Is the Origin of the Japanese Language an Example of the Farming/Language Dispersal Hypothesis?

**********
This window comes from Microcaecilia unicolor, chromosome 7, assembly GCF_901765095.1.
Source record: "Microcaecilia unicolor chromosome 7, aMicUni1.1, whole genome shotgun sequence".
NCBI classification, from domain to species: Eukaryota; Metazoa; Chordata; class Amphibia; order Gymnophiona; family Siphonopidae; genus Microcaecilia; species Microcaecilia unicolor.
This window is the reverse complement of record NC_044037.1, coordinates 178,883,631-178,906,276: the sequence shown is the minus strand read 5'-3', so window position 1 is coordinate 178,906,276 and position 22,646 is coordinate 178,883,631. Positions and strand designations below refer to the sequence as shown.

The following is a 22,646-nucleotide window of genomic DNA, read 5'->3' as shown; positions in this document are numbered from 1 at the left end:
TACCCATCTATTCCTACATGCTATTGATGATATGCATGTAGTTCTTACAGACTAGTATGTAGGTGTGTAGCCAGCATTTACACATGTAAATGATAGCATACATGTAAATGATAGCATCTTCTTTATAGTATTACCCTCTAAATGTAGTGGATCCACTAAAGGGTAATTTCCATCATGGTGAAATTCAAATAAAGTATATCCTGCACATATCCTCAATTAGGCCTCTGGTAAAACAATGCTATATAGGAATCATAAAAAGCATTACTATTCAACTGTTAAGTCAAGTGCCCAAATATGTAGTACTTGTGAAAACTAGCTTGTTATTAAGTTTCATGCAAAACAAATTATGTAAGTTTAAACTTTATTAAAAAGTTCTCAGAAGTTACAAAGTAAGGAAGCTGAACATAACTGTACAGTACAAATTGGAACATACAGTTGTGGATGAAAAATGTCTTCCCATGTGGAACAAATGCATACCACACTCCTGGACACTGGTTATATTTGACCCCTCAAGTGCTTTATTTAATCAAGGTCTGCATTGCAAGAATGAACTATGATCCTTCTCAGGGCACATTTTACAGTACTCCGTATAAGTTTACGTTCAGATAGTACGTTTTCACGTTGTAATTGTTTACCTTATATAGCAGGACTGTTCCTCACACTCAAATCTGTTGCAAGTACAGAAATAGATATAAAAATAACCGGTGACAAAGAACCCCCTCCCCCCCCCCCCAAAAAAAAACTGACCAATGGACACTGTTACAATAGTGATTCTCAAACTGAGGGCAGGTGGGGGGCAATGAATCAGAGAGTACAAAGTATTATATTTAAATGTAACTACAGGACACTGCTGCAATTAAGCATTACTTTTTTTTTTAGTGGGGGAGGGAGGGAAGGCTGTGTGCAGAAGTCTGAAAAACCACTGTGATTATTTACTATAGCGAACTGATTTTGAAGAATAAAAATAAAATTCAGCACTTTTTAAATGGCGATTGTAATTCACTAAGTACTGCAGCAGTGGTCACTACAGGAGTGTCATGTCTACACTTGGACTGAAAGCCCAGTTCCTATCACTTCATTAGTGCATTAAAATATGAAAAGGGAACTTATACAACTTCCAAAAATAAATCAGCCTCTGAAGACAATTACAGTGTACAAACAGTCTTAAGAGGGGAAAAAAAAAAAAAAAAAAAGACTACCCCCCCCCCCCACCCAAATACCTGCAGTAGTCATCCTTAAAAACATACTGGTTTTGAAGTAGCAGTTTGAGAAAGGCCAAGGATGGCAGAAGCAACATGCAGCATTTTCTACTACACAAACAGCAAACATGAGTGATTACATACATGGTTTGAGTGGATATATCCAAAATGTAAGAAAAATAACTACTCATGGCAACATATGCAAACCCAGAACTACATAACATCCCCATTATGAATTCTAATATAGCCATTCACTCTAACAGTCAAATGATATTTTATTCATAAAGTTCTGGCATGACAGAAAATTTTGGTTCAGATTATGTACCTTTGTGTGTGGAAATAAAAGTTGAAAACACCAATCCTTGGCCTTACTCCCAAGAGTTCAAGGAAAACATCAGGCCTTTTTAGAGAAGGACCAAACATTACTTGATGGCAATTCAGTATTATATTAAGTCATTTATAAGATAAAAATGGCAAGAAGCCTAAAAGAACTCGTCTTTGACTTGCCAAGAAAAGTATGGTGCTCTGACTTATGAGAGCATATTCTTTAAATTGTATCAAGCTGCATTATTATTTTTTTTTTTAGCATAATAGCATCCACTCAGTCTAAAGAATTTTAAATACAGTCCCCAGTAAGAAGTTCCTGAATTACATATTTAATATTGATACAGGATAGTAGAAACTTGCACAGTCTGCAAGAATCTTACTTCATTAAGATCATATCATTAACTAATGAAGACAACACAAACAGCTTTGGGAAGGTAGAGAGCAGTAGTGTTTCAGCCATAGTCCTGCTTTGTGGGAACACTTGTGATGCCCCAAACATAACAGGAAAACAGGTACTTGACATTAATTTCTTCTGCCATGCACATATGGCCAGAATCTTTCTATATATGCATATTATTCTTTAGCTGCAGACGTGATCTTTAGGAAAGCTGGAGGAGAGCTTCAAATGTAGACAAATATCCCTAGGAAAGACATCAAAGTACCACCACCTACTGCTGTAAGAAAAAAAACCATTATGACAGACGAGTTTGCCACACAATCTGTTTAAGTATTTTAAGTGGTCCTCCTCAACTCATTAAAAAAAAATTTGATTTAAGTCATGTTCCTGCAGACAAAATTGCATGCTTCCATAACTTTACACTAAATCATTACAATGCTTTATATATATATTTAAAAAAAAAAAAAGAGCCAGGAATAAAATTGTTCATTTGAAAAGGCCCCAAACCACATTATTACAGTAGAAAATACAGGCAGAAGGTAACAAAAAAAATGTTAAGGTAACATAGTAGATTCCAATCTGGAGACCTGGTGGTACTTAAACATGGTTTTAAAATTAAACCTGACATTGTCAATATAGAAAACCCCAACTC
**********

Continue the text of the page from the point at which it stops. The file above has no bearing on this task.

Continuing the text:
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Language is shaped by the cognitive biases of its speakers (Christian & Chater, 2008) and evolves in punctuational bursts of change following events associated with speciation (Atkinson et al., 2008). But what causes a new language to emerge in the first place? One theory is that important moments in cultural evolution facilitate the emergence of new languages. For example, the Farming/Language dispersal hypothesis contends that languages spread along with the expansion of agriculturalists across the globe whether by cultural diffusion or by Landnahme events (Diamond & Bellwood, 2003). With the application of phylogenetic methods to model the history of the evolution of languages, such speciation events are given elegant timescales that may be used to explore what causes the emergence/divergence of languages. This thesis presents a historical-comparative study of Japanese to languages of mainland East Asia to test the results of Lee and Hasegawa’s (2011) phylogenetic analysis of Japanese which suggests that the emergence of Japanese coincides with the spread of agriculture to the isles from Korea. By comparing agricultural terminology based on empirical evidence from archaeology and genetics, this thesis provides the first comprehensive examination of this theory.